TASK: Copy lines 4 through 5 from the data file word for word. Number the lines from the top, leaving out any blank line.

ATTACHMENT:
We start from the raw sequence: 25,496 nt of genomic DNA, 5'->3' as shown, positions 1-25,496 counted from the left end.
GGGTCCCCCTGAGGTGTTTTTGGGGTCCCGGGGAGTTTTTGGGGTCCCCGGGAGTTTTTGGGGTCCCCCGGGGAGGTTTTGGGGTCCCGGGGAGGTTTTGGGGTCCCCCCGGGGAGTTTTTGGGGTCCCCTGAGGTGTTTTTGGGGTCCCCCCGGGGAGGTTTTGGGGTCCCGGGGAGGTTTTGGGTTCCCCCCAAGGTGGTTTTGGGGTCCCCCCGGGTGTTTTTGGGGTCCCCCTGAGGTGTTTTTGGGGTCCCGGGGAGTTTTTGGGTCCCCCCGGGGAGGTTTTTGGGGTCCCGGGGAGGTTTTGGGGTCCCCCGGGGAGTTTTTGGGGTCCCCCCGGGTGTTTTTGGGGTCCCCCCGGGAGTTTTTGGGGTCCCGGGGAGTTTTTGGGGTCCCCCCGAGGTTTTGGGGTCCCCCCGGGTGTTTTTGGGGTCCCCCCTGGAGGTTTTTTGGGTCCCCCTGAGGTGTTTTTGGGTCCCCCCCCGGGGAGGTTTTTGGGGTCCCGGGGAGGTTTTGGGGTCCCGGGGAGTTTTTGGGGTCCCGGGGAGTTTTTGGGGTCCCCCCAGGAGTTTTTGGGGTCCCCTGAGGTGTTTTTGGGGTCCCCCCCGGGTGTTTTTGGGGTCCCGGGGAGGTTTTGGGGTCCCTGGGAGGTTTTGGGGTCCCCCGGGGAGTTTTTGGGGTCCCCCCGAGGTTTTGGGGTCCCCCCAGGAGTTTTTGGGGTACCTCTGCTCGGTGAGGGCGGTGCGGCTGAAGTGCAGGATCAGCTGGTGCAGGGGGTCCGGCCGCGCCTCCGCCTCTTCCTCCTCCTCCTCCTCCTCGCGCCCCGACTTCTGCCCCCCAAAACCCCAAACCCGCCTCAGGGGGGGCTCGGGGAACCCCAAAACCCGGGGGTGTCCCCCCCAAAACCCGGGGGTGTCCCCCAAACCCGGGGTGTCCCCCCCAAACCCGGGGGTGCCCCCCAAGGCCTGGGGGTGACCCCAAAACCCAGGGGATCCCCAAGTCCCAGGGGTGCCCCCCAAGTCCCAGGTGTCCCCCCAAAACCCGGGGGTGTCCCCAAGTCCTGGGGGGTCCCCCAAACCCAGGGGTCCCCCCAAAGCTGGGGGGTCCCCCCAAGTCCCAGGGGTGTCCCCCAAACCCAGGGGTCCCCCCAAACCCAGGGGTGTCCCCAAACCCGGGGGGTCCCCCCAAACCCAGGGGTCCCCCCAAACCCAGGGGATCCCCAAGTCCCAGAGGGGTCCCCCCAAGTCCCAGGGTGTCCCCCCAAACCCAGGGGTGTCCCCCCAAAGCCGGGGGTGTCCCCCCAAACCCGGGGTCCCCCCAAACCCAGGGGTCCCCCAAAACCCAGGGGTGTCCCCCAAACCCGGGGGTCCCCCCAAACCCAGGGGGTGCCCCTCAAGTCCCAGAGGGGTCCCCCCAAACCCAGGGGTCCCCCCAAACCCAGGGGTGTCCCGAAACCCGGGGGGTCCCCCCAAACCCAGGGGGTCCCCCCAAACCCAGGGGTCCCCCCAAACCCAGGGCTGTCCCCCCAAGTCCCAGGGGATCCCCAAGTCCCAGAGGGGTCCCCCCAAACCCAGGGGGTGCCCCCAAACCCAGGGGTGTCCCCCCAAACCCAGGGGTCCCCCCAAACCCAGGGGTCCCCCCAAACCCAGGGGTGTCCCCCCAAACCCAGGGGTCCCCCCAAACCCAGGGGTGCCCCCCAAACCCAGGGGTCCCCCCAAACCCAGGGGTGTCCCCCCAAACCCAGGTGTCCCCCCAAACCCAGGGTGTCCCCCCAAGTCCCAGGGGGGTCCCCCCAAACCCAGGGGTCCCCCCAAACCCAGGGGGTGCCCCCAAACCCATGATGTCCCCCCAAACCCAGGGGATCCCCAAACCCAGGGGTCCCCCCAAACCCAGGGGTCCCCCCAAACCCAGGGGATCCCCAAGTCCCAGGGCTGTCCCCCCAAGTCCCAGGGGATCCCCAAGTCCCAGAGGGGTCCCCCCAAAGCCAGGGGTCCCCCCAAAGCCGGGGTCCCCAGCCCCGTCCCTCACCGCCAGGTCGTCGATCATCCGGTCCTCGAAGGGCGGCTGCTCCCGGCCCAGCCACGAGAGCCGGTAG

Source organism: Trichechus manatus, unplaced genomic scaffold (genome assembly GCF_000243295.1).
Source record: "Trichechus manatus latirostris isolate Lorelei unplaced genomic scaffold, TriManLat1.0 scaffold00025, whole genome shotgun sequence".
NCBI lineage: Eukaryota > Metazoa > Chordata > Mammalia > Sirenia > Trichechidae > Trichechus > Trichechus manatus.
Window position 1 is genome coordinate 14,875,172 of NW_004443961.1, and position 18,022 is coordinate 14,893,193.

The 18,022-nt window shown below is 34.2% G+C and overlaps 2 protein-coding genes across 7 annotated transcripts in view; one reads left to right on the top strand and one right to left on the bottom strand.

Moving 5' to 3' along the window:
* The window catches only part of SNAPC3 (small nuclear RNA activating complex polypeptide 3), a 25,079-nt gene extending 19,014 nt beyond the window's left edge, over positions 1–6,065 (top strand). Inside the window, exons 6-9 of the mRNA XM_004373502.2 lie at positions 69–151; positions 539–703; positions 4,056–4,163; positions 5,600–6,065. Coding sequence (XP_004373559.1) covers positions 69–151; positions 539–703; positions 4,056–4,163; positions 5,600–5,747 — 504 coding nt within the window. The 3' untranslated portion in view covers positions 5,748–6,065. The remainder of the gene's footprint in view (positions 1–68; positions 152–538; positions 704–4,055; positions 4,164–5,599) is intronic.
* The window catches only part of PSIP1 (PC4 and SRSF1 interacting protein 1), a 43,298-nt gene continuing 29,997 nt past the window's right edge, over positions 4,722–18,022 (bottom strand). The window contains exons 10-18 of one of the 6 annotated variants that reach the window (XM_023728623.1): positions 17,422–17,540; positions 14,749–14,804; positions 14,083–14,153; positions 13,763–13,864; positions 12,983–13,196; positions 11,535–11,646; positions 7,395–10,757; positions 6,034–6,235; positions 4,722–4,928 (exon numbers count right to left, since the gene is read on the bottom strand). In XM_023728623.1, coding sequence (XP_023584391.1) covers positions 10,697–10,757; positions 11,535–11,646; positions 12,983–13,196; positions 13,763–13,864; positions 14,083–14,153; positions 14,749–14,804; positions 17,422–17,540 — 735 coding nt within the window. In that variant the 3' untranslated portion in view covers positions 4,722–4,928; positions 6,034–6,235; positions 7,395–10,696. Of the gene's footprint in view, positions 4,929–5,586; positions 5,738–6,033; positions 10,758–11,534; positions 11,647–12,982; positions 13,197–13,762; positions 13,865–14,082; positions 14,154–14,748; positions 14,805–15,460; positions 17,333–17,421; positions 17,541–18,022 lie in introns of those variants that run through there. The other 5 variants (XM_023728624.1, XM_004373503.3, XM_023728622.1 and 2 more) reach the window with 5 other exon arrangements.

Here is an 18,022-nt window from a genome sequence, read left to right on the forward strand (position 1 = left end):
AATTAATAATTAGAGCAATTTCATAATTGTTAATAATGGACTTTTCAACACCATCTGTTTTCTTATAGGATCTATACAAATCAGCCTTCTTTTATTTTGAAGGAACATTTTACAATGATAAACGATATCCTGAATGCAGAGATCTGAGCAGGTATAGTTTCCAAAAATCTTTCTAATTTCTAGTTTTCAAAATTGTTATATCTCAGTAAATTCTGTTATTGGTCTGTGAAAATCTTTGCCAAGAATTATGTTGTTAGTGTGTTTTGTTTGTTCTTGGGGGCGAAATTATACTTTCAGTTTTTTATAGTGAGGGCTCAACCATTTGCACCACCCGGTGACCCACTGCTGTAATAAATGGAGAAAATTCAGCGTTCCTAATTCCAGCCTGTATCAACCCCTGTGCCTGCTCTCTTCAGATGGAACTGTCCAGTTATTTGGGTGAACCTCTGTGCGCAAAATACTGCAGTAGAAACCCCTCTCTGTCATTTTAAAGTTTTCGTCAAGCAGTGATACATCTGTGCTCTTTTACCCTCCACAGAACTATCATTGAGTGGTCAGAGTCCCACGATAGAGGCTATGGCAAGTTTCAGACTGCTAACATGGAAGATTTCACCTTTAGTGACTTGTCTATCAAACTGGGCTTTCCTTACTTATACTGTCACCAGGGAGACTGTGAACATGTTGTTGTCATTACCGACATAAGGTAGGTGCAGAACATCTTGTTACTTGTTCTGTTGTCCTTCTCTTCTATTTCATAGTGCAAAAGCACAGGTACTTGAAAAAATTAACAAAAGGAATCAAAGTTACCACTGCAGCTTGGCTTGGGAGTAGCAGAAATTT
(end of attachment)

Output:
Source record: "Trichechus manatus latirostris isolate Lorelei unplaced genomic scaffold, TriManLat1.0 scaffold00025, whole genome shotgun sequence".
NCBI lineage: Eukaryota > Metazoa > Chordata > Mammalia > Sirenia > Trichechidae > Trichechus > Trichechus manatus.